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SiliaSphere - Most Popular Bonded Phases

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In liquid chromatography, there are various modes of operation possible based on the interaction mechanism of the solute with the stationary phase (sorbent). Most known separation modes are summarized in the table below of which reversed-phase is the most popular one.

SiliaSphere Most Popular Bonded Phases
Mode
Normal (NP)
Reversed (RP) Ion Exchange (IEX)
Mode Mechanism
Polar or hydrophilic
Non-polar or lipophilic Ionic
Typical Stationary Phase
Bare silica or functionalized silica (Amine, Cyano or Diol)
Functionalized silica
(mostly C18, C8, C4,Cyano, Phenyl and PFP)
Ionic functionalized silica
(SAX, SCX) or polymer
Stationary Phase Polarity
Polar
Non-polar Anionic or cationic exchanger
Typical Mobile Phase
Non-polar organic solvents such as hexane, dichloromethane, THF
Mixtures of water or aqueous
buffers and organic solvents (mostly ACN, MeOH, THF). Ion pairing agents can also be added.
Water, buffers; acid; base
Stationary Phase Polarity
Non-polar
Polar Buffer or ionic

 

Typical Applications of Most Common Bonded Phases

Typical Applications of Most Common Bonded Phases
Sorbent Phase
Functional Group
Mode
Typical Applications
NP
RP
IEX
Silica - OH
    Most polar sorbent with a slight acidic character used for purification of non-polar and non-ionic compounds.
C18 - (CH2)17CH3
  Great start for method development. Presents the maximum retention of non-polar compounds. Usually used for peptides, pesticides, PCBs, PAHs, drugs, etc.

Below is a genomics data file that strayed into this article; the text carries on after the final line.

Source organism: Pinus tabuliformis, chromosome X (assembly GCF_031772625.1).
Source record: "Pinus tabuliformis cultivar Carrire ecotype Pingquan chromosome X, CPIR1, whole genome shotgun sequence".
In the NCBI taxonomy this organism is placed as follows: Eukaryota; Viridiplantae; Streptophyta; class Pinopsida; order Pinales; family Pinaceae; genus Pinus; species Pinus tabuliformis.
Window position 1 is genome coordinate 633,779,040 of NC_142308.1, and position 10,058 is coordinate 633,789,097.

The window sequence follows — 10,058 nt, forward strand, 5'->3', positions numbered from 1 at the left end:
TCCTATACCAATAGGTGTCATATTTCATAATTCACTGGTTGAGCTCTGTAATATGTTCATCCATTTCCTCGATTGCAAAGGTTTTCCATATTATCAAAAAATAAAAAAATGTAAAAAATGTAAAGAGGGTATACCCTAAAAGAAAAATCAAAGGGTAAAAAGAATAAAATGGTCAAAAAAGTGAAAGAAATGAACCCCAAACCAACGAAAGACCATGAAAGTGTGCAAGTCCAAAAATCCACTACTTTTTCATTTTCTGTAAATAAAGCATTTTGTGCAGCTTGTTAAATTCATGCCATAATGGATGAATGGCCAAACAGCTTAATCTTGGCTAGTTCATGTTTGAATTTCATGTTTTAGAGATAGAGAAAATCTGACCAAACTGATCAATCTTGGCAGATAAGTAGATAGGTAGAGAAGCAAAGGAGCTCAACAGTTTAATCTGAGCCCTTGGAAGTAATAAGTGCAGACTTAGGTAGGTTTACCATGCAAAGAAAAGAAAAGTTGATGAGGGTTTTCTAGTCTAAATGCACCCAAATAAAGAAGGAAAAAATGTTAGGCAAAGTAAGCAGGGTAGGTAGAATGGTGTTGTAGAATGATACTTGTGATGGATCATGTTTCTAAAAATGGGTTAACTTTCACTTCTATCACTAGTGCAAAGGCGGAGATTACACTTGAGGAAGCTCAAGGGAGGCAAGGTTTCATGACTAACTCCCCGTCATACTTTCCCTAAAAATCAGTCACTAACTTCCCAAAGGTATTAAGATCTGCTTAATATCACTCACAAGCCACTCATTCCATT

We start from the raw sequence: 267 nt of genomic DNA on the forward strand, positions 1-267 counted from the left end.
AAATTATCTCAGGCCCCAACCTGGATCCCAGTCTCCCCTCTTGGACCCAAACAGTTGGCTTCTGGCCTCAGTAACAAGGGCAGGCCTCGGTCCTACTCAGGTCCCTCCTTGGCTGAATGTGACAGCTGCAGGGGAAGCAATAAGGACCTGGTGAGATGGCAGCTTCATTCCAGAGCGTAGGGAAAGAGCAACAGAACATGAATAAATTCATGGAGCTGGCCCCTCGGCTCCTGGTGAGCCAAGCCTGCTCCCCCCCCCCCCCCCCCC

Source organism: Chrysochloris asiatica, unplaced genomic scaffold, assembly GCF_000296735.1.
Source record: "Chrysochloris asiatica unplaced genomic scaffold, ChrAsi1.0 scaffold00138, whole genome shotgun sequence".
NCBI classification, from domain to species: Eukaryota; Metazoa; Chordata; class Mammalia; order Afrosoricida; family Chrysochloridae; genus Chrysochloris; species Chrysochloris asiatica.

C8 - (CH2)7CH3
  Presents less retention compared to C18. Usually used for highly hydrophobic pesticides, small peptides and heavy drugs.
C4 - (CH2)3CH3
  Presents less retention compared to C18 and C8. Widely used for molecules with large hydrophilic regions such as peptides, proteines and zwitterions (in 300 Å).
C1 - (CH3)3  
  Lower retention compared to other reversed-phases used for for the purification of polar and non-polar pharmaceutical products, highly hydrophobic molecules.
Cyano (CN) -(CH2)2CN
  Normal: less polar sorbent compared to silica used for the purification of polar organic compounds.
Reversed: Moderate non-polar sorbent with less hydrophobicity than C18 or C8. Purification of cyclosporine and carbohydrates.
Phenyl (PHE) -C6H5  
  Moderate non-polar sorbent with different selectivity for aromatic compounds compared to other non-polar sorbents.
Pentafluorophenyl (PFP) -(CH2)3C6F5  
  For a new selectivity approach or the purification of conjugated compounds (isomers).
Amine (NH2) - (CH2)3NH2
 
Normal: polar sorbent with a basic character with less retention and a different selectivity for acidic/basic compounds compared to silica.
Ion Exchange: A weak anion exchanger with pKa of 9.8. At pH 7.8 or below, the functional groups are positively charged. It facilitates the rapid release of very strong anions such as sulfonic acids that may be retained irreversibly on SAX.
Diol - (CH2)3OCH2CH(OH)CH2OH
    Moderate polar sorbent with a neutral character used to extract polar compounds. Alternative to silica when acidic character is problematic.
Tosic Acid (SCX) - (CH2)2C6H4SO3H    
Due to the very low pKa (< 1), this silica is a strong cation exchangers. The most common use is likely for catch and release purification.
TMA Chloride (SAX) - (CH2)3N+(CH3)3Cl-    
The quaternary amine is permanently charged and commonly used for the extraction of weak cations that may not bind strongly enough to weaker anion exchangers.
TMA Acetate (SAX-2) - (CH2)3N+(CH3)3(CO2CH3)-    
The acetate counter ion is easier to exchange compared to the chloride ion. It is used for compounds with pKa < 5, such as carboxylic acids or to selectively purify acidic compounds or remove acidic impurities from reaction mixtures.

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